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Othering Among Friends

Erin Wilson
On Dignity (July 2023)
Inward Light

As humans, we are taught from a very young age to categorize things based on their characteristics. In my former life as an elementary school teacher, it was part of my job to help young children develop a sense of what is the same and what is different. Children sort things by size, color, shape, texture, etc. This skill serves a purpose, but it also gets used in ways that are problematic.

When we sort other humans into “nice, neat boxes,” we create needless heartache. Such sorting creates barriers to building community and stops people from being able to participate in crucial parts of society. When we determine that some people are different from us in some way, we “other” them, a key part of “us vs. them” thinking.

Equality is a value that is commonly held by Quakers. If we believe that each of us has “that of God” within us, then every single one of us is intrinsically valuable. We all bring various skills and life experiences to the community. Our individual worth is not determined by the ways that we are same as one another. Unfortunately, despite this commitment to equality, Quakers are just as prone as anyone to slipping into “us vs. them” thinking.

You have likely experienced a time when you felt like you didn’t belong in a group, or when you felt “othered.” I’m sure you know the discomfort, anger, and fear that often goes with being an outsider. No one enjoys it. You can also probably think of a time when you made someone else feel like they didn’t belong. You might find it useful to spend time reflecting on why you made that choice, what you might have done differently, and how you might act in similar circumstances in the future.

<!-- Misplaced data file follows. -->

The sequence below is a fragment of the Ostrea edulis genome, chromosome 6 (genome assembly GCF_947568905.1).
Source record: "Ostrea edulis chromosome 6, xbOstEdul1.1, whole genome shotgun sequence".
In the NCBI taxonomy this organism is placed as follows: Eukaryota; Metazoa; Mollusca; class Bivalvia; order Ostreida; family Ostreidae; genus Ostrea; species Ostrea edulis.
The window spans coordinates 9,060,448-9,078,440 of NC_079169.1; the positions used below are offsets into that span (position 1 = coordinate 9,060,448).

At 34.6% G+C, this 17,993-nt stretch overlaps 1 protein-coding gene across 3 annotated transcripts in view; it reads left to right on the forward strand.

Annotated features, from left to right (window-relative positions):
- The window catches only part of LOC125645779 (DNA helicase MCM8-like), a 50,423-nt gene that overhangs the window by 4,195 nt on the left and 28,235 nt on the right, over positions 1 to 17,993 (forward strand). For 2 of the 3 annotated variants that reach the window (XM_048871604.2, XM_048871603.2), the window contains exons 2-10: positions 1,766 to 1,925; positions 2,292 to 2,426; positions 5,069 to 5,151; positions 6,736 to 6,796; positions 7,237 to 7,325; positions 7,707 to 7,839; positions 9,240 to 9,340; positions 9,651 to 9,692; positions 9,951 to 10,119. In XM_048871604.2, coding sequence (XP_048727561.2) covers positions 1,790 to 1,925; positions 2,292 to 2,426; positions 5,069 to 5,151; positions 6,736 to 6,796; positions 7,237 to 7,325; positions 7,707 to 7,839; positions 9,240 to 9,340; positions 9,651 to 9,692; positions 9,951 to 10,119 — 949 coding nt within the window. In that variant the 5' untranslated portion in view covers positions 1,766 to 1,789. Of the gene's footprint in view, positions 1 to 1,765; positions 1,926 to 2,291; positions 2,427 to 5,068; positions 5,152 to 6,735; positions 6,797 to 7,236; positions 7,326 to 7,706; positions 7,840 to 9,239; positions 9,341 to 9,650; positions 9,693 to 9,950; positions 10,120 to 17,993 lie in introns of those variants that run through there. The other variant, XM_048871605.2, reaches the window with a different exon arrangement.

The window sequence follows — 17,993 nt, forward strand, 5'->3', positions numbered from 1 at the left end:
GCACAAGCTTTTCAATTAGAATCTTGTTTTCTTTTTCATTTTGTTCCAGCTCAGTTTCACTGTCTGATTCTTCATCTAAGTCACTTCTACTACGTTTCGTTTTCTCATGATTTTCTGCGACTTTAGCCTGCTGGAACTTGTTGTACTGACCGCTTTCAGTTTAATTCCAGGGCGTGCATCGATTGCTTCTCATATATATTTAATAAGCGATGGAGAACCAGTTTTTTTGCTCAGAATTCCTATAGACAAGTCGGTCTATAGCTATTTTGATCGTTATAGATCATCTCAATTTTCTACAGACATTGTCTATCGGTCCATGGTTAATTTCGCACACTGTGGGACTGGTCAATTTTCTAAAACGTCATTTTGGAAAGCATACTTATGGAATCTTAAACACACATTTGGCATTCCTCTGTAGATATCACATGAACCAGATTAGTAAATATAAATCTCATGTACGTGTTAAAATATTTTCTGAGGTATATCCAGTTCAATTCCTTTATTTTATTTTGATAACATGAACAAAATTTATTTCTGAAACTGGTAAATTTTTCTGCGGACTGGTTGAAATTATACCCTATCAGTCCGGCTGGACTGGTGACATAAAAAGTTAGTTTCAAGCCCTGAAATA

For many people, having an “outsider” experience leads them to feel like they are less valuable than the people around them, even to feel worthless. For others, the “outsider” experience motivates them to work to make changes in their own outlook or in the group until they feel like they belong. Some people are able to stick around for a long time, hoping for change, despite feeling like they are on the outside looking in. For many of us, though, it’s more common to walk away from situations where we sense we don’t belong – or worse, to be lastingly harmed by the people who made us feel “other.” This is why it’s so important to learn to recognize our own “othering” behaviors.

If someone is repeatedly “othered” in various circles, they are likely to develop a general doubt about whether they’ll be accepted warmly in most new situations. In my own experiences, I have learned to approach certain settings with an attitude of distrust, until the people involved have proven that they are trustworthy. I doubt that any Quaker church or meeting wants newcomers to feel like they have to test the waters before joining us in community. Unfortunately, that is exactly what some of us have learned that we must do to protect ourselves.

Also unfortunately, our Quaker communities often resist making changes that could help newcomers feel more included. For example, in several Quaker circles (and other settings as well), I have seen folks refuse to use a microphone when speaking because they say they “have a loud voice.” In those situations, some people in the room likely have trouble hearing, have trouble processing when a microphone isn’t being used, have sensory issues and cannot hear the “loud voice” over the noise of the fan nearby, or have a plethora of other challenges. When we choose to forgo accessibility tools that are at our disposal, then we “other” the people who need those tools, and we communicate to them that their needs aren’t worth our attention, that they are on their own to figure out how to become part of us.